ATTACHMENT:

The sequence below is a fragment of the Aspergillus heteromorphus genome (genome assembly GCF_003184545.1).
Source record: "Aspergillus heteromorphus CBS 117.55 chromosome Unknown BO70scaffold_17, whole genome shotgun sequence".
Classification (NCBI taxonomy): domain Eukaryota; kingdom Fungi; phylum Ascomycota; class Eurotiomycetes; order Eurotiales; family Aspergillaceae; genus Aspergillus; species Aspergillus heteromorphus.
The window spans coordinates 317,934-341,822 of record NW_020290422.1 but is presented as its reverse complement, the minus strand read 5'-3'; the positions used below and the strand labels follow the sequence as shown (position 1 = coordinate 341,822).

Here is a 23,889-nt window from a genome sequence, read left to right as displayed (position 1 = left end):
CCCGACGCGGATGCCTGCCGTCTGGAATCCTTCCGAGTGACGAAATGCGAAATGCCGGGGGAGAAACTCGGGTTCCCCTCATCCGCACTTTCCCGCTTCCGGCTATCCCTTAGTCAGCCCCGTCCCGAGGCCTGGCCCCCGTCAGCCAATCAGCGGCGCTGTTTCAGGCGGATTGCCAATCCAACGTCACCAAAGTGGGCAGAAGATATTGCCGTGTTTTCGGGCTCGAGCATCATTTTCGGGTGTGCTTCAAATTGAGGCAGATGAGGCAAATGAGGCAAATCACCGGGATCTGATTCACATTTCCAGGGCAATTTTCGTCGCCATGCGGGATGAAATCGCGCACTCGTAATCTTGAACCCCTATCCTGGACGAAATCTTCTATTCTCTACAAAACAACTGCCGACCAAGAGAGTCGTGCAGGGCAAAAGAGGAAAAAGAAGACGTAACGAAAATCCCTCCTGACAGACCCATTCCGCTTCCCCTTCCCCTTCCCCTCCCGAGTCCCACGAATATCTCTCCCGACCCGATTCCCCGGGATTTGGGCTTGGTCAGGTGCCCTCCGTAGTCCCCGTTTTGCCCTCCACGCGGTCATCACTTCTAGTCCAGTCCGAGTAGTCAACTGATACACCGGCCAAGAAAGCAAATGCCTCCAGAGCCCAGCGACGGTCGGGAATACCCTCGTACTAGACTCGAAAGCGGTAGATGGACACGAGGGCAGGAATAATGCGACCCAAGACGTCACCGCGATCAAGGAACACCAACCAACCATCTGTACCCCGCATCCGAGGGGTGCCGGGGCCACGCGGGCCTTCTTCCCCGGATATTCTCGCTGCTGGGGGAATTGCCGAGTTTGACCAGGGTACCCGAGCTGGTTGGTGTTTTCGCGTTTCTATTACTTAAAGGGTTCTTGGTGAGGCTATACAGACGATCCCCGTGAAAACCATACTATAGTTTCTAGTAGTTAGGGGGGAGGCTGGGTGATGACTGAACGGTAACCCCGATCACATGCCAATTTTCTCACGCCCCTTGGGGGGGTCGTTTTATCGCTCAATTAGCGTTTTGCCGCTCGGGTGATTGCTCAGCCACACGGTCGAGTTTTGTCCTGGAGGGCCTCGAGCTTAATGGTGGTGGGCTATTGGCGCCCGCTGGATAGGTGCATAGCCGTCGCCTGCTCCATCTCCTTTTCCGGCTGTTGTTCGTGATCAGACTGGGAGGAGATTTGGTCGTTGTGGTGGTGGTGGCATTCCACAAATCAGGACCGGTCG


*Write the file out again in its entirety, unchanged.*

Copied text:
The sequence below is a fragment of the Aspergillus heteromorphus genome (genome assembly GCF_003184545.1).
Source record: "Aspergillus heteromorphus CBS 117.55 chromosome Unknown BO70scaffold_17, whole genome shotgun sequence".
Classification (NCBI taxonomy): domain Eukaryota; kingdom Fungi; phylum Ascomycota; class Eurotiomycetes; order Eurotiales; family Aspergillaceae; genus Aspergillus; species Aspergillus heteromorphus.
The window spans coordinates 317,934-341,822 of record NW_020290422.1 but is presented as its reverse complement, the minus strand read 5'-3'; the positions used below and the strand labels follow the sequence as shown (position 1 = coordinate 341,822).

Here is a 23,889-nt window from a genome sequence, read left to right as displayed (position 1 = left end):
CCCGACGCGGATGCCTGCCGTCTGGAATCCTTCCGAGTGACGAAATGCGAAATGCCGGGGGAGAAACTCGGGTTCCCCTCATCCGCACTTTCCCGCTTCCGGCTATCCCTTAGTCAGCCCCGTCCCGAGGCCTGGCCCCCGTCAGCCAATCAGCGGCGCTGTTTCAGGCGGATTGCCAATCCAACGTCACCAAAGTGGGCAGAAGATATTGCCGTGTTTTCGGGCTCGAGCATCATTTTCGGGTGTGCTTCAAATTGAGGCAGATGAGGCAAATGAGGCAAATCACCGGGATCTGATTCACATTTCCAGGGCAATTTTCGTCGCCATGCGGGATGAAATCGCGCACTCGTAATCTTGAACCCCTATCCTGGACGAAATCTTCTATTCTCTACAAAACAACTGCCGACCAAGAGAGTCGTGCAGGGCAAAAGAGGAAAAAGAAGACGTAACGAAAATCCCTCCTGACAGACCCATTCCGCTTCCCCTTCCCCTTCCCCTCCCGAGTCCCACGAATATCTCTCCCGACCCGATTCCCCGGGATTTGGGCTTGGTCAGGTGCCCTCCGTAGTCCCCGTTTTGCCCTCCACGCGGTCATCACTTCTAGTCCAGTCCGAGTAGTCAACTGATACACCGGCCAAGAAAGCAAATGCCTCCAGAGCCCAGCGACGGTCGGGAATACCCTCGTACTAGACTCGAAAGCGGTAGATGGACACGAGGGCAGGAATAATGCGACCCAAGACGTCACCGCGATCAAGGAACACCAACCAACCATCTGTACCCCGCATCCGAGGGGTGCCGGGGCCACGCGGGCCTTCTTCCCCGGATATTCTCGCTGCTGGGGGAATTGCCGAGTTTGACCAGGGTACCCGAGCTGGTTGGTGTTTTCGCGTTTCTATTACTTAAAGGGTTCTTGGTGAGGCTATACAGACGATCCCCGTGAAAACCATACTATAGTTTCTAGTAGTTAGGGGGGAGGCTGGGTGATGACTGAACGGTAACCCCGATCACATGCCAATTTTCTCACGCCCCTTGGGGGGGTCGTTTTATCGCTCAATTAGCGTTTTGCCGCTCGGGTGATTGCTCAGCCACACGGTCGAGTTTTGTCCTGGAGGGCCTCGAGCTTAATGGTGGTGGGCTATTGGCGCCCGCTGGATAGGTGCATAGCCGTCGCCTGCTCCATCTCCTTTTCCGGCTGTTGTTCGTGATCAGACTGGGAGGAGATTTGGTCGTTGTGGTGGTGGTGGCATTCCACAAATCAGGACCGGTCG